Libres Français de Londres, the film, finally begins. Along with other VIP guests, Hessel appears onscreen. The former exiles tell how warmly they were welcomed, how surprised they were by their host city’s generosity (and how unsurprised about its inedible food). They chuckle over their gaffes in English and share winks about les femmes. Afterwards, the directors speak, then Hessel takes the stage. As he starts to answer questions, everyone in the room falls silent.
”We in London,” he says, “had a typical wartime. Bombs were dropping around you all the time. Even France was not so much at war because France was occupied. Which makes me say that to be occupied or even half-occupied is a terrible thing”. He goes on to talk about the Palestinians and the occupation of Iraq.
”When one lives this new twenty-first century,” he concludes, “not yet a good century – although we hope it will become one – one remembers why there is willingness to resist. One understands it, because one was occupied. One understands why we must continue to resist.” The crowd bursts into deafening applause.
Five months later, with no publicity, a Montpellier press publishes 2,000 copies of an essay by Hessel. Called Indignez-Vous ! (“Get Angry!”), it expands upon the comments heard in London. L’Appel de 18 juin, re-read then with great pomp, concludes with an exhortation: “The flame of French resistance must not and will not be extinguished!” Hessel’s 32-page work proposes re-lighting that flame, by creating a modern network of “citizen résistants”. By early December, it is a best-seller; in less than ten weeks, almost a million copies are purchased.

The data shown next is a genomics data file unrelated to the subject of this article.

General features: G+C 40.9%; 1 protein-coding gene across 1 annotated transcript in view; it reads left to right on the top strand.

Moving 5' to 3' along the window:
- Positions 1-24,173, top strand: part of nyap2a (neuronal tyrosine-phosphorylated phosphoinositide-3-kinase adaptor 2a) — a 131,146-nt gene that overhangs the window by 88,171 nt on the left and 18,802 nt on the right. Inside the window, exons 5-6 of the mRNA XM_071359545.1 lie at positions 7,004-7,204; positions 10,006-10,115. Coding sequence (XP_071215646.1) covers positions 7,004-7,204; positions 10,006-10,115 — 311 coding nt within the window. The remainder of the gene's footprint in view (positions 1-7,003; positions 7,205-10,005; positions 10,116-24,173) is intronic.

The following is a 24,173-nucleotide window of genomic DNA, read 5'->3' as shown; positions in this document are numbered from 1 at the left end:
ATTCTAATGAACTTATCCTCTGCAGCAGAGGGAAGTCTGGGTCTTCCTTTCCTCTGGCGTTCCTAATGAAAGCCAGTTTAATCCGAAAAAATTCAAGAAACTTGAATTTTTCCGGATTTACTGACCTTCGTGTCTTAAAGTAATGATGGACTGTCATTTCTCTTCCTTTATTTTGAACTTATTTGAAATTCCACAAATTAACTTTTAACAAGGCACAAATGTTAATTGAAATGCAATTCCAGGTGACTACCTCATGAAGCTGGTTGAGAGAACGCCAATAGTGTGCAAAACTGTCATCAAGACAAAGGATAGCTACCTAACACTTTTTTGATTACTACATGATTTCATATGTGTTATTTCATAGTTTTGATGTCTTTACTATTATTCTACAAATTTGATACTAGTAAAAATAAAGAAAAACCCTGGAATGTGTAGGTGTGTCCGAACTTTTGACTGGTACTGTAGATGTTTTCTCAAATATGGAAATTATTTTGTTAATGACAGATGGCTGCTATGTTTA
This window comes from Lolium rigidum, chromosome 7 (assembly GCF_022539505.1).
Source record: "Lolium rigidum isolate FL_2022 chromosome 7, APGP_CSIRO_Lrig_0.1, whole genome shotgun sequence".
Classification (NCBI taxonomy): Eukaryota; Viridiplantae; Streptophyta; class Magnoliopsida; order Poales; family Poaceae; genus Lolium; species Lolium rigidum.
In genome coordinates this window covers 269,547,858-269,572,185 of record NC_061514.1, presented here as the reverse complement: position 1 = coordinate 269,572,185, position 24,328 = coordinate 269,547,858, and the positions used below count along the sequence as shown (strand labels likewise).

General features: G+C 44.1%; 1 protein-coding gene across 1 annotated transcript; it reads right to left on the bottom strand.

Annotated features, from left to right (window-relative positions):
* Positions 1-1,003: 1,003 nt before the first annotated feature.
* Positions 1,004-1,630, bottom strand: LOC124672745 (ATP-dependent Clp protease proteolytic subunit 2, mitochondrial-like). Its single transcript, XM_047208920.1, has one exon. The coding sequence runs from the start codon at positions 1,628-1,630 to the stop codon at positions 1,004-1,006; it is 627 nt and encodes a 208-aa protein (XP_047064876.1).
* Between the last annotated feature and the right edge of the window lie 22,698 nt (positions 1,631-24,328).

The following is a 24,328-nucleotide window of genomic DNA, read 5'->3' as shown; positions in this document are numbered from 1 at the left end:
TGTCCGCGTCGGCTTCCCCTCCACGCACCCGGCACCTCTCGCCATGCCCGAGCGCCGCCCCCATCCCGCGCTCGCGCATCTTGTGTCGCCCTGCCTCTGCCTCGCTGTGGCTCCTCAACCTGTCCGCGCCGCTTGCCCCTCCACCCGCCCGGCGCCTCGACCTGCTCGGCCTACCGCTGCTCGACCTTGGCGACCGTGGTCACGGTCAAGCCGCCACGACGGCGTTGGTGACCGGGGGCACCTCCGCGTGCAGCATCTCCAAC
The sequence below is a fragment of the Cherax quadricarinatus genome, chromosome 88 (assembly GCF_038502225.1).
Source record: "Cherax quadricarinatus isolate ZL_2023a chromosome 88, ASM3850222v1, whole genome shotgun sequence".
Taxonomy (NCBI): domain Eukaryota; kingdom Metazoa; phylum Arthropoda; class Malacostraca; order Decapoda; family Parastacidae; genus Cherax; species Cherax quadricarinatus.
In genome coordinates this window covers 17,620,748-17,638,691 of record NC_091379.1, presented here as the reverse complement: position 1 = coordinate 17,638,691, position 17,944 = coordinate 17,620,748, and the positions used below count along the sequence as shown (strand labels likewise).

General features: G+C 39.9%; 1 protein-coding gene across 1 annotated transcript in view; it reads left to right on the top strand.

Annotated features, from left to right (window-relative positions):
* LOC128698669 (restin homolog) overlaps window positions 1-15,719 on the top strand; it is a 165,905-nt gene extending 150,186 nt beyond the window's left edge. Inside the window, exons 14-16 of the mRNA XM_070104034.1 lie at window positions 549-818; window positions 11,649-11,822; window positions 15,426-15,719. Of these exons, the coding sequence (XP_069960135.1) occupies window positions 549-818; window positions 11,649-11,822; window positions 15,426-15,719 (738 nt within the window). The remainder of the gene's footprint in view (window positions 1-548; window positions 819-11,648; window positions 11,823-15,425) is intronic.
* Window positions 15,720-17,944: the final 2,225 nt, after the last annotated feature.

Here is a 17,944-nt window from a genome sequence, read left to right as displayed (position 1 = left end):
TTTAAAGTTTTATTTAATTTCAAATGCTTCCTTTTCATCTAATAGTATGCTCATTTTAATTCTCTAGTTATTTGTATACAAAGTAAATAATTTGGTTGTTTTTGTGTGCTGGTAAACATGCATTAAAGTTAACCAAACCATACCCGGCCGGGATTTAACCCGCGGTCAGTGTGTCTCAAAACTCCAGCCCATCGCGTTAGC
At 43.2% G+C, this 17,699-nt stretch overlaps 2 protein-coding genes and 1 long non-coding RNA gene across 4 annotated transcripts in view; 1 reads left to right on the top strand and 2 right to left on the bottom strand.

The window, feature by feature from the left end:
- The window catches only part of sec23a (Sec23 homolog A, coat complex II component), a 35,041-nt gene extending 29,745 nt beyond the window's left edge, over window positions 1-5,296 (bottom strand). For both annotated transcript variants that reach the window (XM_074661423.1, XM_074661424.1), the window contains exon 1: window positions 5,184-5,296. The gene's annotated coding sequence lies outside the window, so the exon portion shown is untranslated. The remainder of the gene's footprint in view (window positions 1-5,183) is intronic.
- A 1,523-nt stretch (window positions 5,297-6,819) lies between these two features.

Hessel makes the headlines. By January, the time has arrived for Sarkozy – as President of the Republic – to present the nation with his televised voeux (New Year’s wishes). Activist web site Mediapart asks Stéphane Hessel to do the same. He does so with both the French and UN flags in front of him.
Soon visible on posters all over Paris, Hessel gives interviews, sees his previous books re-issued, even makes a DVD that is distributed by Le Nouvel Obs (in an issue entitled ”Le Incroyable Hessel”). He is finishing a sequel, too: Engagez-Vous!.